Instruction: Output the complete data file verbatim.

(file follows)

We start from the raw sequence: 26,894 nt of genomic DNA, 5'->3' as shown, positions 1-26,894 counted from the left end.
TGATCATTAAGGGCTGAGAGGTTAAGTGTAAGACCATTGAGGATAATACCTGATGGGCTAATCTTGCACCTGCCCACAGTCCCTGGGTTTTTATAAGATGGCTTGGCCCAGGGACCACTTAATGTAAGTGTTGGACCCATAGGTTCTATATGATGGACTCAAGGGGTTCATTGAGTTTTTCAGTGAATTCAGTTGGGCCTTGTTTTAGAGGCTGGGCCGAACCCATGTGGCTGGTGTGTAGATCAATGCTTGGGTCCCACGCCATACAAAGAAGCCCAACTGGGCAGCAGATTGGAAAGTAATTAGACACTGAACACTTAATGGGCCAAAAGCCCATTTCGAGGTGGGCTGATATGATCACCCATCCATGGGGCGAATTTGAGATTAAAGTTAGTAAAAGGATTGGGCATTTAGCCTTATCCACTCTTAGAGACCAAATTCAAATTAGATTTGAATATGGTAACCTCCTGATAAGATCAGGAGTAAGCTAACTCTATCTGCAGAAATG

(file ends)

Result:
We start from the raw sequence: 26,894 nt of genomic DNA, 5'->3' as shown, positions 1-26,894 counted from the left end.
TGATCATTAAGGGCTGAGAGGTTAAGTGTAAGACCATTGAGGATAATACCTGATGGGCTAATCTTGCACCTGCCCACAGTCCCTGGGTTTTTATAAGATGGCTTGGCCCAGGGACCACTTAATGTAAGTGTTGGACCCATAGGTTCTATATGATGGACTCAAGGGGTTCATTGAGTTTTTCAGTGAATTCAGTTGGGCCTTGTTTTAGAGGCTGGGCCGAACCCATGTGGCTGGTGTGTAGATCAATGCTTGGGTCCCACGCCATACAAAGAAGCCCAACTGGGCAGCAGATTGGAAAGTAATTAGACACTGAACACTTAATGGGCCAAAAGCCCATTTCGAGGTGGGCTGATATGATCACCCATCCATGGGGCGAATTTGAGATTAAAGTTAGTAAAAGGATTGGGCATTTAGCCTTATCCACTCTTAGAGACCAAATTCAAATTAGATTTGAATATGGTAACCTCCTGATAAGATCAGGAGTAAGCTAACTCTATCTGCAGAAATG